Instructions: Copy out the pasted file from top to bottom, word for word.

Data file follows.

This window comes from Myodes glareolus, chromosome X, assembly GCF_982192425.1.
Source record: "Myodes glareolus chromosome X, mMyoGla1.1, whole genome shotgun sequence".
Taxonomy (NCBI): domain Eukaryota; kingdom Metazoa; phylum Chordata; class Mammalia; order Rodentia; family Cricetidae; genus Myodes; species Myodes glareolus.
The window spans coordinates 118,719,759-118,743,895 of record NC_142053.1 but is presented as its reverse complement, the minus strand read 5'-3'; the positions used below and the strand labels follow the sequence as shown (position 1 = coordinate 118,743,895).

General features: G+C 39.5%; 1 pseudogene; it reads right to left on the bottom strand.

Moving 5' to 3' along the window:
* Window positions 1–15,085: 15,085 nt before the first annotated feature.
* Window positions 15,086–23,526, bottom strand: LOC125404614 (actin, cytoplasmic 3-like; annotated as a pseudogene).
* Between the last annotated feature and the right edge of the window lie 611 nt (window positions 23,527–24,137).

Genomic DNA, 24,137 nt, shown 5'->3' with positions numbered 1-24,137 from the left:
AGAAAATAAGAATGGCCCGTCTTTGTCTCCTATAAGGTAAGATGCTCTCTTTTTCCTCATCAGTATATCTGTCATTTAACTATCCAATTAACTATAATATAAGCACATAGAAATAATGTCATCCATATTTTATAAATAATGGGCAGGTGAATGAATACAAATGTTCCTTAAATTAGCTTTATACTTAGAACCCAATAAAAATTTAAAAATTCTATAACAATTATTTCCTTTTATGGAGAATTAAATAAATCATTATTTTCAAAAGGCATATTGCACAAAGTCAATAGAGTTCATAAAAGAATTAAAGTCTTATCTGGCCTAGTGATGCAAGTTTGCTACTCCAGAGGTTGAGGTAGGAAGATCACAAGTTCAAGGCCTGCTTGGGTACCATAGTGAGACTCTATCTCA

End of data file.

This window comes from Myodes glareolus, chromosome X, assembly GCF_982192425.1.
Source record: "Myodes glareolus chromosome X, mMyoGla1.1, whole genome shotgun sequence".
Taxonomy (NCBI): domain Eukaryota; kingdom Metazoa; phylum Chordata; class Mammalia; order Rodentia; family Cricetidae; genus Myodes; species Myodes glareolus.
The window spans coordinates 118,719,759-118,743,895 of record NC_142053.1 but is presented as its reverse complement, the minus strand read 5'-3'; the positions used below and the strand labels follow the sequence as shown (position 1 = coordinate 118,743,895).

General features: G+C 39.5%; 1 pseudogene; it reads right to left on the bottom strand.

Moving 5' to 3' along the window:
* Window positions 1–15,085: 15,085 nt before the first annotated feature.
* Window positions 15,086–23,526, bottom strand: LOC125404614 (actin, cytoplasmic 3-like; annotated as a pseudogene).
* Between the last annotated feature and the right edge of the window lie 611 nt (window positions 23,527–24,137).

Genomic DNA, 24,137 nt, shown 5'->3' with positions numbered 1-24,137 from the left:
AGAAAATAAGAATGGCCCGTCTTTGTCTCCTATAAGGTAAGATGCTCTCTTTTTCCTCATCAGTATATCTGTCATTTAACTATCCAATTAACTATAATATAAGCACATAGAAATAATGTCATCCATATTTTATAAATAATGGGCAGGTGAATGAATACAAATGTTCCTTAAATTAGCTTTATACTTAGAACCCAATAAAAATTTAAAAATTCTATAACAATTATTTCCTTTTATGGAGAATTAAATAAATCATTATTTTCAAAAGGCATATTGCACAAAGTCAATAGAGTTCATAAAAGAATTAAAGTCTTATCTGGCCTAGTGATGCAAGTTTGCTACTCCAGAGGTTGAGGTAGGAAGATCACAAGTTCAAGGCCTGCTTGGGTACCATAGTGAGACTCTATCTCA